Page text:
RCM will assist Canada with Disaster Charter monitoring

The International Charter Space and Major Disasters. Credit: CSA.

Canada’s RADARSAT Constellation Mission (RCM) will soon join a suite of 61 international satellites that assist emergency authorities in dealing with floods, storms, earthquakes and other problems threatening humans, according to the Canadian Space Agency (CSA).

The International Charter for Space and Major Disasters will celebrate its 20th anniversary in 2020 with the new trio of Canadian satellites, which launched in 2019 to continue the RADARSAT series’ synthetic aperture radar (SAR) observations of Earth.

RCM will continue to fulfill Canada’s role in participating in the collaboration (which is between 17 space agencies) to make satellite data available for disaster management. RADARSAT-1, RADARSAT-2 and RCM were all ideal for flood observations due to their SAR capabilities. The date for RCM’s addition is to be determined, but it should be used on a test basis in the near future, CSA said.

The RADARSAT series data is a crucial aspect of disaster management around the world, as recent CSA data shows nearly 50% of requests under the charter are related to floods. For flood requests in particular that come to CSA, Natural Resources Canada also contributes expertise to assist affected zones.

But determining which satellite will swing over a disaster area first not only depends on its capabilities, but also on what is available first among the satellites used for the charter.

“For the different types of disasters, we have a scenario,” said Christine Giguère, CSA’s manager of SAR data, in a SpaceQ interview. “We tell the mission planners to give a priority for one satellite, and second priority for another satellite. So for every type of disaster, there is an optimal acquisition plan.”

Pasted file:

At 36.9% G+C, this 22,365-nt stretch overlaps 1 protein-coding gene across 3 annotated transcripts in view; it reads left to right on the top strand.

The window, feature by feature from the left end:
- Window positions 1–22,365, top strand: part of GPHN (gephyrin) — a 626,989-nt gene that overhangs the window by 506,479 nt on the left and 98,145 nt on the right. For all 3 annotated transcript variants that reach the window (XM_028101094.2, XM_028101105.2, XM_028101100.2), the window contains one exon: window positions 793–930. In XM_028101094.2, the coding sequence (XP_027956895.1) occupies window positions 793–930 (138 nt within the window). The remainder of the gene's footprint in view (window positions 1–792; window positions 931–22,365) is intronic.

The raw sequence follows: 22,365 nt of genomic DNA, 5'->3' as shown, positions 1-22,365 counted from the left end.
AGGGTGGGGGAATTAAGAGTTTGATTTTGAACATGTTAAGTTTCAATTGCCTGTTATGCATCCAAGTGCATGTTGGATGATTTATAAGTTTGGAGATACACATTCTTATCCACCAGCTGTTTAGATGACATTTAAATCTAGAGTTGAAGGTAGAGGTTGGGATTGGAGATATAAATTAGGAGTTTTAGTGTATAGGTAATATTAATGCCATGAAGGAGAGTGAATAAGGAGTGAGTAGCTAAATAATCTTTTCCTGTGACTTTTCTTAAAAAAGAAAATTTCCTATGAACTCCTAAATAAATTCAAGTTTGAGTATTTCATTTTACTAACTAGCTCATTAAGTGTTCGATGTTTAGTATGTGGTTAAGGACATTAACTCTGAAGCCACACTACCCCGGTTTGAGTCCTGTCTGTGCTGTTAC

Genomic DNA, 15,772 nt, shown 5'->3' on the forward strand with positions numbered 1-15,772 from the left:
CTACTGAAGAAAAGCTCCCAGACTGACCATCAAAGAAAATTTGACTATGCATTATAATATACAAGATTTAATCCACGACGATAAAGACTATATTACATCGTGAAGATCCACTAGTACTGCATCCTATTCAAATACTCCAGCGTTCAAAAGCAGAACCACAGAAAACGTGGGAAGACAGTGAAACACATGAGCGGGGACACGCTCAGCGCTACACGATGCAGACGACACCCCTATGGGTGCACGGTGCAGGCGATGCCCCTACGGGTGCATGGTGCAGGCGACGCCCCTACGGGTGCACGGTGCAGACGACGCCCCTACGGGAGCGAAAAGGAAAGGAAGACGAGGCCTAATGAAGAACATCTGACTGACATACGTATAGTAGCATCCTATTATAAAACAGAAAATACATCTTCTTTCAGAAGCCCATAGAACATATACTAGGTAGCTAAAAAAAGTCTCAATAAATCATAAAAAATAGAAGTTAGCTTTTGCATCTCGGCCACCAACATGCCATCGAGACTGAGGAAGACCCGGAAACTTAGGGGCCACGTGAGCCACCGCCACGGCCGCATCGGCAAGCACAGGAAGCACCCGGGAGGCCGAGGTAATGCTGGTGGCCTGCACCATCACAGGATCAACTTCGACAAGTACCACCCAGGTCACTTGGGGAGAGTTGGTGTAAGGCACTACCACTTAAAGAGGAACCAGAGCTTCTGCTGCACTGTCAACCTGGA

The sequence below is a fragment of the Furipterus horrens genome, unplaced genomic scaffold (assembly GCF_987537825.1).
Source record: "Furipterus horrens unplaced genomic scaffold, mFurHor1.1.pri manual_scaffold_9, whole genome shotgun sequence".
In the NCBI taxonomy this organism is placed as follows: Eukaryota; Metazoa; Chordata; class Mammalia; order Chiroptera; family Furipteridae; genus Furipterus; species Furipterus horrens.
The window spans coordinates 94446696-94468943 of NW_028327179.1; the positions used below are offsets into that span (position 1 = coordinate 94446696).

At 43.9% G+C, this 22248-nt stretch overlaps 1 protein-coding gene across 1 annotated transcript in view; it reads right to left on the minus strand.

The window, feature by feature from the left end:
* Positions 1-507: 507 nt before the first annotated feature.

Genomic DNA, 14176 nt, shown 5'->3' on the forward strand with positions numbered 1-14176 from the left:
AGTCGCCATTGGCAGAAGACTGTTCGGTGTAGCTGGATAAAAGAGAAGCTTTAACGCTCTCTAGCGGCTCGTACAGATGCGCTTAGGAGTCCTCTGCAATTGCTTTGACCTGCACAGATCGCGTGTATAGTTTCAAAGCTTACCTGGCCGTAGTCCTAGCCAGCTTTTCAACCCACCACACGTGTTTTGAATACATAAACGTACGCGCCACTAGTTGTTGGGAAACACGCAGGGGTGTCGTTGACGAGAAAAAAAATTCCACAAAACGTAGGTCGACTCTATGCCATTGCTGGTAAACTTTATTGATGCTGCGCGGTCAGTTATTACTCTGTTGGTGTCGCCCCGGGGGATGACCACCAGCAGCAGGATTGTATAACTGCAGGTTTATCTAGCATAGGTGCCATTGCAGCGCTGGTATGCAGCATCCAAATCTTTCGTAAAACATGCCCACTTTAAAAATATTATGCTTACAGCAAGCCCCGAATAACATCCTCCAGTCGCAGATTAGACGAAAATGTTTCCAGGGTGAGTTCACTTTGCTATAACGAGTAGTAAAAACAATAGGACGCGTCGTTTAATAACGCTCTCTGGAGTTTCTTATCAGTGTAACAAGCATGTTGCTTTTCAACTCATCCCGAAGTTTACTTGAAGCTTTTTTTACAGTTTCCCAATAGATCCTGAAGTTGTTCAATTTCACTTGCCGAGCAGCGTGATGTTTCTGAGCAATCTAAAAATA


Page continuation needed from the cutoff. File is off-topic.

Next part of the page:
January 2020 alone was a busy month for requests for RADARSAT-2, the Canadian satellite which currently participates in the charter. The 12-year-old satellite performed six sets of observations, ranging from heavy snowfalls in Pakistan, to a volcano eruption in the Philippines, to floods in Madagascar, Brazil, Zambia and Indonesia.

The International Charter for Space and Major Disasters provides a unified system to make satellite data of affected areas available to support relief efforts. Timely, reliable and accurate information enables response teams to be better equipped to save lives and limit damage.
The International Charter for Space and Major Disasters provides a unified system to make satellite data of affected areas available to support relief efforts. Timely, reliable and accurate information enables response teams to be better equipped to save lives and limit damage. Credit: Canadian Space Agency.

Giguère noted that requests under the charter have been increasing over the years, but it’s unclear if it is because more satellites come online regularly, or if it is due to an acceleration in global warming and climate change driving disasters. For example, there were 25 activations in 2005 and 37 activations in 2017. (The general trend lately has been 30-some activations a year, Giguère added.)

As a founding member of the charter along with the European Space Agency and France’s Centre national d’études spatiales, CSA has seen some changes over the years. A notable addition is the use of private satellites, such as the CubeSats provided by San Francisco-based Planet Labs, as technology improvements allowed smaller cameras and computers to collect more and more data.

Another one is access to data. Instead of being a members-only exclusive club, disaster agencies around the world now can ask for help regardless of membership, Giguère said. “They have the capacity to download maps and pursue an activation request in English. They can ask to be authorized,” she added.

Every year, the member nations of the charter create a report to show how the charter is functioning, and any noteworthy events of the year. You can read the latest report from 2018 here.

About Elizabeth Howell

Elizabeth Howell
Is SpaceQ's Associate Editor as well as a business and science reporter, researcher and consultant. She recently received her Ph.D. from the University of North Dakota and is communications Instructor instructor at Algonquin College.

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